In an opening that rivals Antichrist’s for overamped “artistry” and familial guilt-tripping, she presents one of two twin girls drowning in a pool while their parents are too busy quarreling to notice. Fifteen years or so later, Margaret (Young) returns to the manse where mom (Vinessa Shaw) and dad (Dermot Mulroney) are still at each other’s throats. As if all this wasn’t already enough of a surrealistic pillow dream, our heroine is then beckoned into a black hole by a sinister figure (Udo Kier), whereupon her PTSD Alice in Wonderland experiences all sorts of trippy, FX-laden frights, though which she runs like a cartoon Disney ingenue. 

That may sound fun, but Blazing World takes itself awfully seriously, the occasional possibly-tongue-in-cheek element drowned in pretentious tosh. We get that Margaret is a victim, but her parents are so caricatured in “real life,” their more monstrous incarnations down the “rabbit hole” scarcely seem worse. After seeing him give real performances in the recent Swan Song and Painted Bird, it’s depressing to see Udo reduced yet again to smirking Weird Guy, stuck with lines like “I am the darkest dream in the forest of light.”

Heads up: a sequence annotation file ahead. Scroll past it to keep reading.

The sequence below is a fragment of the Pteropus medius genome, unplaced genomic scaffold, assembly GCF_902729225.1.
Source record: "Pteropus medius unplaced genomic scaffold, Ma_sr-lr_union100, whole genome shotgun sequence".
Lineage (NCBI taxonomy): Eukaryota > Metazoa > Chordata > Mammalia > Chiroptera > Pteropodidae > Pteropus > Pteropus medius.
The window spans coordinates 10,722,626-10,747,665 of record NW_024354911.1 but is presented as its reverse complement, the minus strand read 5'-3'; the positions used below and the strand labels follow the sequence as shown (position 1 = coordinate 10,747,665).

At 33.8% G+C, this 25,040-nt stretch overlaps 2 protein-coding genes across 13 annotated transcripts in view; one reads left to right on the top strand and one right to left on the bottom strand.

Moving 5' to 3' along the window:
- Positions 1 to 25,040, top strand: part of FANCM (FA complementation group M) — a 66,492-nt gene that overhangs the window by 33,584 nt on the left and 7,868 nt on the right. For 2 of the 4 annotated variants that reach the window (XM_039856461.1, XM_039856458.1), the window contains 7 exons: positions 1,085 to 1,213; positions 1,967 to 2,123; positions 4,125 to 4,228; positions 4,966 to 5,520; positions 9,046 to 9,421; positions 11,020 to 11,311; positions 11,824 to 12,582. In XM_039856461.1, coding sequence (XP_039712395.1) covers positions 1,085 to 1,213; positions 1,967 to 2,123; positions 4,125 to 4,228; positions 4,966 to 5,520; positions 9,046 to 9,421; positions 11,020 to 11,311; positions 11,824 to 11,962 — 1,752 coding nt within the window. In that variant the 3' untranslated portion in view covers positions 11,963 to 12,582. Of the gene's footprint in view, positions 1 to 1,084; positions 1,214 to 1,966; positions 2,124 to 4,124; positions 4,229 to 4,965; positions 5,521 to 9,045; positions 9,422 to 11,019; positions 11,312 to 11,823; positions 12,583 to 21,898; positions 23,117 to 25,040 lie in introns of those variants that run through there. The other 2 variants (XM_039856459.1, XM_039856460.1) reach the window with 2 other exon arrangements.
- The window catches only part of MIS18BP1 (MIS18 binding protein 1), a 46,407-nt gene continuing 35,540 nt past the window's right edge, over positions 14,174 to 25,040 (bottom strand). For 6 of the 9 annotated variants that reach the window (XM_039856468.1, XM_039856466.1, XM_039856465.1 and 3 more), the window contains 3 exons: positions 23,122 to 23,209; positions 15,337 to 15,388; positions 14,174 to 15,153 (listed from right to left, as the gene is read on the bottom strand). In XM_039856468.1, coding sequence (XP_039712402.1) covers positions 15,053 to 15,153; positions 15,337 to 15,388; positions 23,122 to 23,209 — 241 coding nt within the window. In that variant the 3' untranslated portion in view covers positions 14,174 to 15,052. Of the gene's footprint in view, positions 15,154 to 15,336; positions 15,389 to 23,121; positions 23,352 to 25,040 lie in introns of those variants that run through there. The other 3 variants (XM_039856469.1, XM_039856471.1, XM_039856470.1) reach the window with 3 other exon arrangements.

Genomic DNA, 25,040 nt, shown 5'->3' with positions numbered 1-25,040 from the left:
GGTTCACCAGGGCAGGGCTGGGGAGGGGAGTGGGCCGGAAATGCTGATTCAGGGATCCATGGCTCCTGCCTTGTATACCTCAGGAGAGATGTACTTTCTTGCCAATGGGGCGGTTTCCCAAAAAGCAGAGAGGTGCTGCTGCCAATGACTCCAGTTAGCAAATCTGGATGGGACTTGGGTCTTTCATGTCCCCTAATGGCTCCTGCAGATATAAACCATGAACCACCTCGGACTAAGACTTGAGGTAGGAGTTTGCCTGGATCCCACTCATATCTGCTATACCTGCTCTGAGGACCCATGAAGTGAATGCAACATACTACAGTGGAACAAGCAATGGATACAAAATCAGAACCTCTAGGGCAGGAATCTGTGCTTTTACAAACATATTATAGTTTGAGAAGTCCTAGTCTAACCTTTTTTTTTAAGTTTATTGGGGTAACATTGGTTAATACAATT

You can’t help but admire Young’s imaginative ambition, or her assertive use of color and music. But instead of realizing a landscape of the subconscious, these factors too often come off like garish eye candy, complete with disco-worthy neon lighting hues. Resourceful and accomplished in its way, the film nonetheless feels like an affectedly angsty, juvenile princess fantasy that thinks it’s Persona. Young demonstrated chutzpah by getting a project this eccentric made, but next time out I hope her talents focus on something much less self-indulgent. Vertical Entertainment released The Blazing World  to On Demand platforms last Fri/15.